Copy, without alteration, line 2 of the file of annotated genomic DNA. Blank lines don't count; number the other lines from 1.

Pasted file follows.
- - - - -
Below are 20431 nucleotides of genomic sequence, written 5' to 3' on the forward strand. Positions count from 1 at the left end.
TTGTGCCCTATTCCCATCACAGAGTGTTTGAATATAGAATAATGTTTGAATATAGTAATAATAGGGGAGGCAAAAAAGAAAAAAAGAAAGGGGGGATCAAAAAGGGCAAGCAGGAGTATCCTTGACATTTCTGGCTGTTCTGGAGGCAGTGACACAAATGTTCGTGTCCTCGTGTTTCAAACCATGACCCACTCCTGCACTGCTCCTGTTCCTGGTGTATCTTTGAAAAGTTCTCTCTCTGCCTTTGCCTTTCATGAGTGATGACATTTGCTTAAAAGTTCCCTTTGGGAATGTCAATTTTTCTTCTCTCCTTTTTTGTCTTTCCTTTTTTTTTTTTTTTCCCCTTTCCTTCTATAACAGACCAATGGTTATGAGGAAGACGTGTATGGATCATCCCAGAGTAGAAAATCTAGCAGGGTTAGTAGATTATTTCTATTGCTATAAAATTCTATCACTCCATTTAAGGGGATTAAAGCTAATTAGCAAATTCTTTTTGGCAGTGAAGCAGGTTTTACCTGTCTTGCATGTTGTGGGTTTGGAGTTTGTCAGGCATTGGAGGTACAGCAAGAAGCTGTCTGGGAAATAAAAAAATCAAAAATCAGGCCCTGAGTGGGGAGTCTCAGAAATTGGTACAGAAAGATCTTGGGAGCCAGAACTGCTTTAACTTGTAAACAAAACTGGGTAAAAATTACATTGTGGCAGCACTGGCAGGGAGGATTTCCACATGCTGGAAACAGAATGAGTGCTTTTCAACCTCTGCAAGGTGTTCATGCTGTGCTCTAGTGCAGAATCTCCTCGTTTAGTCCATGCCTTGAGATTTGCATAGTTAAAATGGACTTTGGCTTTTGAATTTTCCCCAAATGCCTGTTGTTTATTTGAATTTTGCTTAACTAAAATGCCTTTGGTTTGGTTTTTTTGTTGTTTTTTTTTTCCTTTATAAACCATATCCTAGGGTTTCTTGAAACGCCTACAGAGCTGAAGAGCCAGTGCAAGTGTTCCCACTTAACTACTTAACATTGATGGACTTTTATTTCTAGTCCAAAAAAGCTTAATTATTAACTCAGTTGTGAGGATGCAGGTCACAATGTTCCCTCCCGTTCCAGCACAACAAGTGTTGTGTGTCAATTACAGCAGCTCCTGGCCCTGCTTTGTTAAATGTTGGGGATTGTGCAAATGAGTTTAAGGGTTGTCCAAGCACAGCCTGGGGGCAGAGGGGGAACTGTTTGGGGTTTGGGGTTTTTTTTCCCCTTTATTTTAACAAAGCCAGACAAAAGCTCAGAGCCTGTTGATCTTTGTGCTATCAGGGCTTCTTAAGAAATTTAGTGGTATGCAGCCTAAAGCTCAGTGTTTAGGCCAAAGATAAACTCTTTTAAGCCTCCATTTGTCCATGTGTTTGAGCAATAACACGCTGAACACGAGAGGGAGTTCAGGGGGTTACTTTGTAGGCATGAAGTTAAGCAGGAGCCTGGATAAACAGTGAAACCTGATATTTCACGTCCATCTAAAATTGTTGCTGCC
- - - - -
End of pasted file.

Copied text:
TTGTGCCCTATTCCCATCACAGAGTGTTTGAATATAGAATAATGTTTGAATATAGTAATAATAGGGGAGGCAAAAAAGAAAAAAAGAAAGGGGGGATCAAAAAGGGCAAGCAGGAGTATCCTTGACATTTCTGGCTGTTCTGGAGGCAGTGACACAAATGTTCGTGTCCTCGTGTTTCAAACCATGACCCACTCCTGCACTGCTCCTGTTCCTGGTGTATCTTTGAAAAGTTCTCTCTCTGCCTTTGCCTTTCATGAGTGATGACATTTGCTTAAAAGTTCCCTTTGGGAATGTCAATTTTTCTTCTCTCCTTTTTTGTCTTTCCTTTTTTTTTTTTTTTCCCCTTTCCTTCTATAACAGACCAATGGTTATGAGGAAGACGTGTATGGATCATCCCAGAGTAGAAAATCTAGCAGGGTTAGTAGATTATTTCTATTGCTATAAAATTCTATCACTCCATTTAAGGGGATTAAAGCTAATTAGCAAATTCTTTTTGGCAGTGAAGCAGGTTTTACCTGTCTTGCATGTTGTGGGTTTGGAGTTTGTCAGGCATTGGAGGTACAGCAAGAAGCTGTCTGGGAAATAAAAAAATCAAAAATCAGGCCCTGAGTGGGGAGTCTCAGAAATTGGTACAGAAAGATCTTGGGAGCCAGAACTGCTTTAACTTGTAAACAAAACTGGGTAAAAATTACATTGTGGCAGCACTGGCAGGGAGGATTTCCACATGCTGGAAACAGAATGAGTGCTTTTCAACCTCTGCAAGGTGTTCATGCTGTGCTCTAGTGCAGAATCTCCTCGTTTAGTCCATGCCTTGAGATTTGCATAGTTAAAATGGACTTTGGCTTTTGAATTTTCCCCAAATGCCTGTTGTTTATTTGAATTTTGCTTAACTAAAATGCCTTTGGTTTGGTTTTTTTGTTGTTTTTTTTTTCCTTTATAAACCATATCCTAGGGTTTCTTGAAACGCCTACAGAGCTGAAGAGCCAGTGCAAGTGTTCCCACTTAACTACTTAACATTGATGGACTTTTATTTCTAGTCCAAAAAAGCTTAATTATTAACTCAGTTGTGAGGATGCAGGTCACAATGTTCCCTCCCGTTCCAGCACAACAAGTGTTGTGTGTCAATTACAGCAGCTCCTGGCCCTGCTTTGTTAAATGTTGGGGATTGTGCAAATGAGTTTAAGGGTTGTCCAAGCACAGCCTGGGGGCAGAGGGGGAACTGTTTGGGGTTTGGGGTTTTTTTTCCCCTTTATTTTAACAAAGCCAGACAAAAGCTCAGAGCCTGTTGATCTTTGTGCTATCAGGGCTTCTTAAGAAATTTAGTGGTATGCAGCCTAAAGCTCAGTGTTTAGGCCAAAGATAAACTCTTTTAAGCCTCCATTTGTCCATGTGTTTGAGCAATAACACGCTGAACACGAGAGGGAGTTCAGGGGGTTACTTTGTAGGCATGAAGTTAAGCAGGAGCCTGGATAAACAGTGAAACCTGATATTTCACGTCCATCTAAAATTGTTGCTGCC